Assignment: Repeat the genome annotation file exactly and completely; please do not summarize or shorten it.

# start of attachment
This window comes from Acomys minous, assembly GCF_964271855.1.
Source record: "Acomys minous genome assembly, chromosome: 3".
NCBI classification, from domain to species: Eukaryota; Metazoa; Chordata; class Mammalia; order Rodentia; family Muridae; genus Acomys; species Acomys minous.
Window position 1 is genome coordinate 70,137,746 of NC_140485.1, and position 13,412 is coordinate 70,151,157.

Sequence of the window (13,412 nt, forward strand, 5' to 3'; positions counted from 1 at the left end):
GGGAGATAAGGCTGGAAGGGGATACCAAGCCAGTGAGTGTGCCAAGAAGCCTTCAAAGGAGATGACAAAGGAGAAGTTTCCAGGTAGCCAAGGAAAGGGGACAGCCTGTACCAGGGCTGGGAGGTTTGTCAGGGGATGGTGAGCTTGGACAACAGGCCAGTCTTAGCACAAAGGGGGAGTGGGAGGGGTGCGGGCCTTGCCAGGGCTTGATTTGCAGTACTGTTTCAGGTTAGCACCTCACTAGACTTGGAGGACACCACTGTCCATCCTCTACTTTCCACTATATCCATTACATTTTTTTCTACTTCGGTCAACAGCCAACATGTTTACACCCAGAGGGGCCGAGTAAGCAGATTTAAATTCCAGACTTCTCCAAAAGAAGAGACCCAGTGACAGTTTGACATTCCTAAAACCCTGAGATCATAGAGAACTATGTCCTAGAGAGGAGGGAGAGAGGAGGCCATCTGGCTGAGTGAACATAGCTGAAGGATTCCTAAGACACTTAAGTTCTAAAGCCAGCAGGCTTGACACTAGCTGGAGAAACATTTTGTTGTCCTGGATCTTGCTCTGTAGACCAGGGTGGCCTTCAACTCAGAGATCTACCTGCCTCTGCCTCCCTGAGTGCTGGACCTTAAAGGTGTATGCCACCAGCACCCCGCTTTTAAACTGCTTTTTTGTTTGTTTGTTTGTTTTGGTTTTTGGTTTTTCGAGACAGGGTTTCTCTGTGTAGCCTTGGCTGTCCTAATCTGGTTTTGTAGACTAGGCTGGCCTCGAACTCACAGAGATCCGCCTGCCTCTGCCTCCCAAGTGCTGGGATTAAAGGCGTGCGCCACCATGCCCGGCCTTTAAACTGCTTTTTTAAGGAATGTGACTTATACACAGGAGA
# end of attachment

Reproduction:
This window comes from Acomys minous, assembly GCF_964271855.1.
Source record: "Acomys minous genome assembly, chromosome: 3".
NCBI classification, from domain to species: Eukaryota; Metazoa; Chordata; class Mammalia; order Rodentia; family Muridae; genus Acomys; species Acomys minous.
Window position 1 is genome coordinate 70,137,746 of NC_140485.1, and position 13,412 is coordinate 70,151,157.

Sequence of the window (13,412 nt, forward strand, 5' to 3'; positions counted from 1 at the left end):
GGGAGATAAGGCTGGAAGGGGATACCAAGCCAGTGAGTGTGCCAAGAAGCCTTCAAAGGAGATGACAAAGGAGAAGTTTCCAGGTAGCCAAGGAAAGGGGACAGCCTGTACCAGGGCTGGGAGGTTTGTCAGGGGATGGTGAGCTTGGACAACAGGCCAGTCTTAGCACAAAGGGGGAGTGGGAGGGGTGCGGGCCTTGCCAGGGCTTGATTTGCAGTACTGTTTCAGGTTAGCACCTCACTAGACTTGGAGGACACCACTGTCCATCCTCTACTTTCCACTATATCCATTACATTTTTTTCTACTTCGGTCAACAGCCAACATGTTTACACCCAGAGGGGCCGAGTAAGCAGATTTAAATTCCAGACTTCTCCAAAAGAAGAGACCCAGTGACAGTTTGACATTCCTAAAACCCTGAGATCATAGAGAACTATGTCCTAGAGAGGAGGGAGAGAGGAGGCCATCTGGCTGAGTGAACATAGCTGAAGGATTCCTAAGACACTTAAGTTCTAAAGCCAGCAGGCTTGACACTAGCTGGAGAAACATTTTGTTGTCCTGGATCTTGCTCTGTAGACCAGGGTGGCCTTCAACTCAGAGATCTACCTGCCTCTGCCTCCCTGAGTGCTGGACCTTAAAGGTGTATGCCACCAGCACCCCGCTTTTAAACTGCTTTTTTGTTTGTTTGTTTGTTTTGGTTTTTGGTTTTTCGAGACAGGGTTTCTCTGTGTAGCCTTGGCTGTCCTAATCTGGTTTTGTAGACTAGGCTGGCCTCGAACTCACAGAGATCCGCCTGCCTCTGCCTCCCAAGTGCTGGGATTAAAGGCGTGCGCCACCATGCCCGGCCTTTAAACTGCTTTTTTAAGGAATGTGACTTATACACAGGAGA